An unresolved mystery at Mussoorie’s Savoy Hotel gave Agatha Christie her first novel, The Mysterious Affair at Styles (1920). The death of an English spinster under mysterious circumstances in one part of the British Empire led to the birth of Christie’s avuncular aesthete, Hercule Poirot, in another. But there was something very distinct about the melancholy air of Mussoorie that enabled this transmogrification.
In present-day Mussoorie, the remains of Edwardian cottages line the road from Camel’s Back Cemetery towards the Library. On either side of the vintage path lie skeletons of old bay windows, crumbling balusters, and cast iron lampposts manufactured long ago in Glasgow.
On the ruins of a school
A little ahead of Mussoorie Library, on the road to Happy Valley, lies the Savoy. The hotel was built by Cecil D Lincoln, an Irish barrister from Lucknow, on the site of Reverend Maddock’s Mussoorie School, and was completed in 1902.
Bullock carts trundled up the winding mountain roads from Dehradun to purvey to the hotel its Edwardian furnishings, Steinway pianos, billiard tables, champagne crates, cider barrels and the trunks of oak used to fashion the grand wooden floor of the hotel’s dining hall.
The Savoy’s popularity rivalled that of Mussoorie’s own Charleville hotel, Shimla’s Cecil or Lucknow’s Carlton. According to Ruskin Bond, it had “all the appurtenances of a hotel that was to become well known as the Raffles in Singapore or the Imperial in Tokyo [that] came up in these lumbering Mr. Buckle’s Bullock Cart Train”.
Locked room mystery
The germ for Christie’s novel was sown in the summer of 1911, when 49-year-old British spiritualist, Frances Garnett-Orme, arrived at the hotel. She had earlier been betrothed to a British officer from the United Provinces, who died before the wedding. The tragedy must have reinforced Garnett-Orme’s faith in séances and crystal-gazing in her attempts to communicate with the other side of life. At the Savoy, she was followed by Eva Mountstephen, a spiritualist from Lucknow.
One day, when Mountstephen had taken off to Lucknow on urgent business, Garnett-Orme was found in her room, well past rigor mortis. The door was locked from inside. Pigments of prussic acid (hydrogen cyanide) were revealed in the autopsy. Suspicions immediately fell on Mountstephen who was brought to trial before Justices Tudball and Rafiq of the Allahabad High Court on charge of tampering with the deceased’s bottle of sodium bicarbonate, thereby poisoning her.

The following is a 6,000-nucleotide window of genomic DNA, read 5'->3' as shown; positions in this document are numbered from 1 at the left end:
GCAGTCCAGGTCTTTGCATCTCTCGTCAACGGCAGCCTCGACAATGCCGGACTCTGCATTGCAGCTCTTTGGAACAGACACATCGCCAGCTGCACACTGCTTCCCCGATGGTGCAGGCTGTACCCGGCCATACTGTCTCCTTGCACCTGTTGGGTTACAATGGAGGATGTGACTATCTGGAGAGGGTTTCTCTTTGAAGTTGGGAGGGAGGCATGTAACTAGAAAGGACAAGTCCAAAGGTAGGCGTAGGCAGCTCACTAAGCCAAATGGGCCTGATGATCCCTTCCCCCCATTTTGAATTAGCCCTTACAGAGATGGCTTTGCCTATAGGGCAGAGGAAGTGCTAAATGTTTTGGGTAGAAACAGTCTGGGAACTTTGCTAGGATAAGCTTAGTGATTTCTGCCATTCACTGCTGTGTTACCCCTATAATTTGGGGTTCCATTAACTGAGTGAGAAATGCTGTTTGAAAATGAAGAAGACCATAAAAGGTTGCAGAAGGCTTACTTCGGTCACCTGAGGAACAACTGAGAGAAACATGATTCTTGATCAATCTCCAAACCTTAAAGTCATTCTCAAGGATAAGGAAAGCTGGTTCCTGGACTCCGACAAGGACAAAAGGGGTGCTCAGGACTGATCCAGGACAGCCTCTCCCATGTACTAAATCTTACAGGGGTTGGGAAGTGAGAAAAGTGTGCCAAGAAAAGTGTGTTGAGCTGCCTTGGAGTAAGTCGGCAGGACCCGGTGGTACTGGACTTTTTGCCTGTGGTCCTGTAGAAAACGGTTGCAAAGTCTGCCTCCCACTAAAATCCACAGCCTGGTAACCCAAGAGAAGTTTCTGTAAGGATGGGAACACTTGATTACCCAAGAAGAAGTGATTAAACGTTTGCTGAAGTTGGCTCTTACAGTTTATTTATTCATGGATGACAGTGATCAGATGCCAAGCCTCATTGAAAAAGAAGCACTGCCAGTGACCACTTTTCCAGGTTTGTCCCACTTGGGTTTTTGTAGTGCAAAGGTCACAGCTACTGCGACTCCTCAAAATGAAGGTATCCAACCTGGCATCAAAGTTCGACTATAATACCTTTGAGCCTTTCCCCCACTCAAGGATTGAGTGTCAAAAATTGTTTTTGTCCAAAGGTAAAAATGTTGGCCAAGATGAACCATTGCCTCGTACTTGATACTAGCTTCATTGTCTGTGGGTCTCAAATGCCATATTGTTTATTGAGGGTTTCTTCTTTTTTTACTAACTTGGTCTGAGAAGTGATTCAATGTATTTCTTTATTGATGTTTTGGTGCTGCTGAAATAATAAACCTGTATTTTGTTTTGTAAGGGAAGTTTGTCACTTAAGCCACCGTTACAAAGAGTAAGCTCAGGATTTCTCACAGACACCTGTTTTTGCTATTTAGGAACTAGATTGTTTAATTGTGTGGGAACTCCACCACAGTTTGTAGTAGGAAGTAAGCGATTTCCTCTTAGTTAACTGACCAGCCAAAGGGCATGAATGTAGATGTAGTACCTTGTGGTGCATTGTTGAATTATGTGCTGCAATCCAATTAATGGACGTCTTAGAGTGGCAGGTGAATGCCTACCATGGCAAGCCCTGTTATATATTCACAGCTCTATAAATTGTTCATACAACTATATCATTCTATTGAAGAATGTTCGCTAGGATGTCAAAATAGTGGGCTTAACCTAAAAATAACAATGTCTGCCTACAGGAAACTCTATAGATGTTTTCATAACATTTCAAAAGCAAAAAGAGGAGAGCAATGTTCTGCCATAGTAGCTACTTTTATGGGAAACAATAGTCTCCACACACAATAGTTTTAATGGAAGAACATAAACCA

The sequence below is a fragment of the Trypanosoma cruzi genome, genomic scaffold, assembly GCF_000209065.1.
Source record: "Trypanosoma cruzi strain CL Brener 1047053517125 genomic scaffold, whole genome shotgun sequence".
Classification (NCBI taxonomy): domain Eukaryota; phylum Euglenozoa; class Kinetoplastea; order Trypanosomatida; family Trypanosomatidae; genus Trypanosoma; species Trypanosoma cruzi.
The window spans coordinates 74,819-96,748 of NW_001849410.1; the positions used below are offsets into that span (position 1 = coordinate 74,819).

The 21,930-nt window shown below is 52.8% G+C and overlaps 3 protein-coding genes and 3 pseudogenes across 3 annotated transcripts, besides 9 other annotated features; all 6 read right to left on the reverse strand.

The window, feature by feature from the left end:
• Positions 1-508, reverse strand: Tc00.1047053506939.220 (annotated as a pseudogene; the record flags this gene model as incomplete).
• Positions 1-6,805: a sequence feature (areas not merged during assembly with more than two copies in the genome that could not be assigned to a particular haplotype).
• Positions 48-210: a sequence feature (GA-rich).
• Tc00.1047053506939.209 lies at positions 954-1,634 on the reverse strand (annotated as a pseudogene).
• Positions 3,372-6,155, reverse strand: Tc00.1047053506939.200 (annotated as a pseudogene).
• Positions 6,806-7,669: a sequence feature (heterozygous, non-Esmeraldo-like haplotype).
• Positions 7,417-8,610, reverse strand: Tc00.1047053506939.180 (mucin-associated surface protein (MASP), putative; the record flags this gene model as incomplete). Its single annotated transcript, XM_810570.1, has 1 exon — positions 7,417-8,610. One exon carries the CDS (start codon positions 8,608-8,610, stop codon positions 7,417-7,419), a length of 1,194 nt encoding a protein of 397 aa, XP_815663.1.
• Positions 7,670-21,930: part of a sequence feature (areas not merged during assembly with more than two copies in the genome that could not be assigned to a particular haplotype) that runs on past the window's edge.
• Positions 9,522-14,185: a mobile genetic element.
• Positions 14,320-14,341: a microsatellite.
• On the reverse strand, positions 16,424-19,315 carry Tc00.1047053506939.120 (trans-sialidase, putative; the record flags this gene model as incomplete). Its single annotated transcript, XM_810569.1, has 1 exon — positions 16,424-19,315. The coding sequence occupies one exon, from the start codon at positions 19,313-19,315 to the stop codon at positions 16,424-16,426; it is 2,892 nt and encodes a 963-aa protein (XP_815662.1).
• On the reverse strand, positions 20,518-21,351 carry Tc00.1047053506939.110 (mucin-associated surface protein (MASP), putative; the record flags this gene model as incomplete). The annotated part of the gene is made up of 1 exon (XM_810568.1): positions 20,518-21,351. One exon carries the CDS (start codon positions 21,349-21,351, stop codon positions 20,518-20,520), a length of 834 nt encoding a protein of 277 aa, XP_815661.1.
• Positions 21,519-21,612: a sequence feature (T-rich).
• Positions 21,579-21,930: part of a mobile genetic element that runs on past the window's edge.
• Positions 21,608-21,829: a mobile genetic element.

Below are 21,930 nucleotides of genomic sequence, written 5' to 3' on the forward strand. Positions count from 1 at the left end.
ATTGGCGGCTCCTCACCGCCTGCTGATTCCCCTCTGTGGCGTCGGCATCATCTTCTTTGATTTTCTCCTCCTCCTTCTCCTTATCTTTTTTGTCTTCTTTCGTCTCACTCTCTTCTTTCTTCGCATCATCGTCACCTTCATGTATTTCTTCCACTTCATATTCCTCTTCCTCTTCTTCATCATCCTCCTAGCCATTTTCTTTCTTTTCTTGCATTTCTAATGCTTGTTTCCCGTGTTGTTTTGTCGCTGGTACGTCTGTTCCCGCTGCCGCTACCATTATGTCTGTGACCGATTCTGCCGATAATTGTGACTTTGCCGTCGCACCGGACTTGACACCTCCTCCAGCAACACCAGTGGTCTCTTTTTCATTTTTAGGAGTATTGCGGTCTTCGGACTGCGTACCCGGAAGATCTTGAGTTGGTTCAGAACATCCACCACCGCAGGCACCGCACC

Mountstephen was acquitted due to want of evidence, and the true circumstances of the death of Garnett-Orme were pronounced likely to be never known. In a few months, the doctor who had performed Garnett-Orme’s autopsy was also found dead, this time of strychnine poisoning.
Talks of the case reached Rudyard Kipling who sent the details of the mystery to his friend Sir Arthur Conan Doyle. The doctor was unable to contrive an Indian itinerary for his sleuth from 221B Baker Street, but the facts of the case travelled to Christie, who used it to draft her first novel. Incidentally, aspects of the Savoy’s architecture might have lent themselves to Styles Court, an Essex County manor, which was the setting of Christie’s first book.
The legend of Garnett-Orme also became the stimulus behind Ruskin Bond’s In A Crystal Ball – A Mussoorie Mystery (2003).
The Savoy was once the toast of the town. Scores of distinguished personages have stayed at the hotel, many of them writers – from Jim Corbett to John Masters (the writer of Bhowani Junction, who served with the Gurkha Regiment at Dehradun) to the Nobel Laureate Pearl S Buck.
Garnett-Orme’s ghost, along with a few others, is believed to haunt the Savoy, as do literary enthusiasts and supernatural-minded tourists now. These ghosts – in their many manifestations and legends – keep alive the Gothicism of the hotel and the township.
Until before the Savoy was acquired by the ITC Welcomgroup Hotels in 2009 and renovated, its jaded imperial interiors led to many a dirge – where apparitions respired imperceptibly and the cadavers of Camel’s Back Cemetery turned in their sleep.
Writing in 2007, in an essay titled Life and Times of Savoy, Ganesh Saili charily brought that nostalgic haunting to strike a farewell note for Savoy’s faithful spirits:
“Suddenly, I hear a shuffling behind me. Is it the ghosts of the past come to bid one last goodbye? Or, is it the wind playing in the gables…I move on from door to door, from transept to transept, from corridor to lounge, from ballroom to balcony, tracing a century here, a generation there, in pillar and arch, vault and buttress. And I will probably end where I began: at the rosewood entrance which throws its massive arch into a work-a-day world, and inside, hoards of treasure trove of memories.”
Arup K Chatterjee is the founding chief editor of Coldnoon: Travel Poetics –International Journal of Travel Writing.